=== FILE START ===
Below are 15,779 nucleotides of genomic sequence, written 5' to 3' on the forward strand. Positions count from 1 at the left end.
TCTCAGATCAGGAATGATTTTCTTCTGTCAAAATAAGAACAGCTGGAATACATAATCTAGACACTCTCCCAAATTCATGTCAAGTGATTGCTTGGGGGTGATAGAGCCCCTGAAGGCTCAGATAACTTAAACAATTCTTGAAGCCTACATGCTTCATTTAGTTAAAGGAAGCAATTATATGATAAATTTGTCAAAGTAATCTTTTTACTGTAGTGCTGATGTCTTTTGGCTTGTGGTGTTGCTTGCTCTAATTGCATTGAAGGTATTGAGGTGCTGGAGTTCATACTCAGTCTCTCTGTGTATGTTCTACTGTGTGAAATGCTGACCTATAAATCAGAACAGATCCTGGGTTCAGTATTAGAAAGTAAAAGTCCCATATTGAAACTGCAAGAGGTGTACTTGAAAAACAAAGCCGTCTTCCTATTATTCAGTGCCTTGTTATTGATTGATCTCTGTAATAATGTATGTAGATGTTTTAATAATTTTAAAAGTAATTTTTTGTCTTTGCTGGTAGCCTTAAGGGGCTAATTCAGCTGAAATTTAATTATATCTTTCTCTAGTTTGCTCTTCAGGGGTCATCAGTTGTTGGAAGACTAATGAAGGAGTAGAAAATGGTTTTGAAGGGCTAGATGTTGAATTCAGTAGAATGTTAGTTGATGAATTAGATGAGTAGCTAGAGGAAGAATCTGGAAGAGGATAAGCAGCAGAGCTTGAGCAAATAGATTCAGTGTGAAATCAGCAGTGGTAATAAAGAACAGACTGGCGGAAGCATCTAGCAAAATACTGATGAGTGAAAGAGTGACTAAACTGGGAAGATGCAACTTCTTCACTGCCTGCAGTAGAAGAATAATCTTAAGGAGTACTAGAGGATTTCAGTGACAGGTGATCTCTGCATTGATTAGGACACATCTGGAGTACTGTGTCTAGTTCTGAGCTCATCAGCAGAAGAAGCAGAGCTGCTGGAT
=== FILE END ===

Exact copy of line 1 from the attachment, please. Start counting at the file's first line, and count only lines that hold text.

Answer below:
Below are 15,779 nucleotides of genomic sequence, written 5' to 3' on the forward strand. Positions count from 1 at the left end.